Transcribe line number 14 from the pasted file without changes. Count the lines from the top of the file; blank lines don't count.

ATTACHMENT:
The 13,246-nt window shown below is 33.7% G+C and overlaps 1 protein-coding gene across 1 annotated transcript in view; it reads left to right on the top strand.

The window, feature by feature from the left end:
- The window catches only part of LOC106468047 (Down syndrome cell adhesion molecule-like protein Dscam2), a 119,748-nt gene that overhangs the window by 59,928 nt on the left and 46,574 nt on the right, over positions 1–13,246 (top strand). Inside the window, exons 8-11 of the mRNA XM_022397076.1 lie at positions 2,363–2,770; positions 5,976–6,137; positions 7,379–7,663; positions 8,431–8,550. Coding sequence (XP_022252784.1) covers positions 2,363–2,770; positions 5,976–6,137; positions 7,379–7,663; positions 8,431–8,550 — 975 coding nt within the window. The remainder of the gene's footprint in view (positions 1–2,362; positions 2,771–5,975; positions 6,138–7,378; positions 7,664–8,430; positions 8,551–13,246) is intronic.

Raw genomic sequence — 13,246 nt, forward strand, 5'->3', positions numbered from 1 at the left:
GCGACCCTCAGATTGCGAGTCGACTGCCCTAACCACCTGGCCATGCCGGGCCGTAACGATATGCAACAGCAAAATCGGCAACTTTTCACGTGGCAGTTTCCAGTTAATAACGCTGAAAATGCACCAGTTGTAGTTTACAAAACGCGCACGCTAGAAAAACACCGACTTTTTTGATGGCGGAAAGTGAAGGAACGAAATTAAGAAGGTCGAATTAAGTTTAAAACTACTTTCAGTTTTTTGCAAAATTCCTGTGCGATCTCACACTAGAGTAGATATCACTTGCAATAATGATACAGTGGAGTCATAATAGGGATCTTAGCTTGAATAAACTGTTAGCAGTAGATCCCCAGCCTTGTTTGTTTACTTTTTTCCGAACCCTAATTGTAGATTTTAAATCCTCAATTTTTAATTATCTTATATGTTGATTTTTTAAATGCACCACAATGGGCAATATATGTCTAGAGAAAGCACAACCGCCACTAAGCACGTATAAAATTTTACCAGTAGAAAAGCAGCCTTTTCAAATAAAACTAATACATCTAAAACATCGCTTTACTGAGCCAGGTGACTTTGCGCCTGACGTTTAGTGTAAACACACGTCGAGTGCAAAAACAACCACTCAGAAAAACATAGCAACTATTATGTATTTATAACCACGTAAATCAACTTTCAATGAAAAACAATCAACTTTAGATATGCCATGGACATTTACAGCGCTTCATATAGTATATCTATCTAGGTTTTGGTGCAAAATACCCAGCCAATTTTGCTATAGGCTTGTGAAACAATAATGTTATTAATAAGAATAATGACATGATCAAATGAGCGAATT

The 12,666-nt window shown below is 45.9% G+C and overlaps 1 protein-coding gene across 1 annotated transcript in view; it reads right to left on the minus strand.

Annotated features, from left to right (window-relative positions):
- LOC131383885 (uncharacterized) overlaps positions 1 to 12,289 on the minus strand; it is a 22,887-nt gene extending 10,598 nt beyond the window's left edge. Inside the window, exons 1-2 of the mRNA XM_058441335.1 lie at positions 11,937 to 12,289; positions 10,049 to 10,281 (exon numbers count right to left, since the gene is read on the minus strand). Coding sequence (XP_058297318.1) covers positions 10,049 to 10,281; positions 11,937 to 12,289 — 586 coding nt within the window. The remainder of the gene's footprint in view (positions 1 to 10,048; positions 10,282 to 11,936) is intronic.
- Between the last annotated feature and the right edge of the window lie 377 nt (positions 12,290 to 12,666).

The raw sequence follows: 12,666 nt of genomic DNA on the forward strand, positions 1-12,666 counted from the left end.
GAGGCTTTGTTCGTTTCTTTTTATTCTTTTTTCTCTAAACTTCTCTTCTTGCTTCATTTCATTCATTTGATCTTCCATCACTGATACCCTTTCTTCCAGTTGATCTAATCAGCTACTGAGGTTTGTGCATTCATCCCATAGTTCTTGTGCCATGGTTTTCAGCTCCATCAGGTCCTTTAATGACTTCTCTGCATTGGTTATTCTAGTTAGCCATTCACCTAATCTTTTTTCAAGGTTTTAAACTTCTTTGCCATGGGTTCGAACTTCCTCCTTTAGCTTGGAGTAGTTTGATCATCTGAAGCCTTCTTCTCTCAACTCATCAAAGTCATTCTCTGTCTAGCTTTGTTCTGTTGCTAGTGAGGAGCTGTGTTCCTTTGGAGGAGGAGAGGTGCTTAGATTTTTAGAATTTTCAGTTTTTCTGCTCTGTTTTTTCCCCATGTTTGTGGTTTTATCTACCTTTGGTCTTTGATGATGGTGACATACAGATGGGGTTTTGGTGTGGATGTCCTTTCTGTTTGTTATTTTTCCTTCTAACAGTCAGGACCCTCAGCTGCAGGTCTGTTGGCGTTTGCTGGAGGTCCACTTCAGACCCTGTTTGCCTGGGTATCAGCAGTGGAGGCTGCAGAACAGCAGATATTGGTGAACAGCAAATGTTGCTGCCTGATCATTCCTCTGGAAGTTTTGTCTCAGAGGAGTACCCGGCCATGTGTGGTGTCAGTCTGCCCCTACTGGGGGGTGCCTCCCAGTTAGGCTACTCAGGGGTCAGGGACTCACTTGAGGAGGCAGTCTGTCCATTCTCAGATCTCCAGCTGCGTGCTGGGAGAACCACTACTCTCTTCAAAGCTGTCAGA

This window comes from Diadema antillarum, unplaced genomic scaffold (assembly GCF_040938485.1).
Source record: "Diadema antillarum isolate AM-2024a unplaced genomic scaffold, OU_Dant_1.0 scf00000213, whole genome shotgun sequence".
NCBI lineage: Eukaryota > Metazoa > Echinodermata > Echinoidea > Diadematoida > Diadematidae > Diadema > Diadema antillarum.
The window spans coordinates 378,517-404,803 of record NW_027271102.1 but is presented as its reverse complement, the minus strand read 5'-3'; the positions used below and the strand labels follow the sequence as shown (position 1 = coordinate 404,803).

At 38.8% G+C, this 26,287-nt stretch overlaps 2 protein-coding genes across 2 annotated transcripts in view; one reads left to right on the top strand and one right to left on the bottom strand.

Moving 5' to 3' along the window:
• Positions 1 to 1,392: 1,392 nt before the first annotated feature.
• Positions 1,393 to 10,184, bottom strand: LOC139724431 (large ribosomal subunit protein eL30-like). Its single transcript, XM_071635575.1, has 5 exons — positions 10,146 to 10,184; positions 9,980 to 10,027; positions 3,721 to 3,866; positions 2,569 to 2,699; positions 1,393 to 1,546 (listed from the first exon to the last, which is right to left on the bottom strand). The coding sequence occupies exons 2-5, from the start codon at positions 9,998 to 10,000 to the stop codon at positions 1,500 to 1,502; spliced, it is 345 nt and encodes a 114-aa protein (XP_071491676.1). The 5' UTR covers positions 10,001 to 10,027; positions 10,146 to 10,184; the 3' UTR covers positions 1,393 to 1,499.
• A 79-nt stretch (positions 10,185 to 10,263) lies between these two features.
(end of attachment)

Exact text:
NCBI lineage: Eukaryota > Metazoa > Echinodermata > Echinoidea > Diadematoida > Diadematidae > Diadema > Diadema antillarum.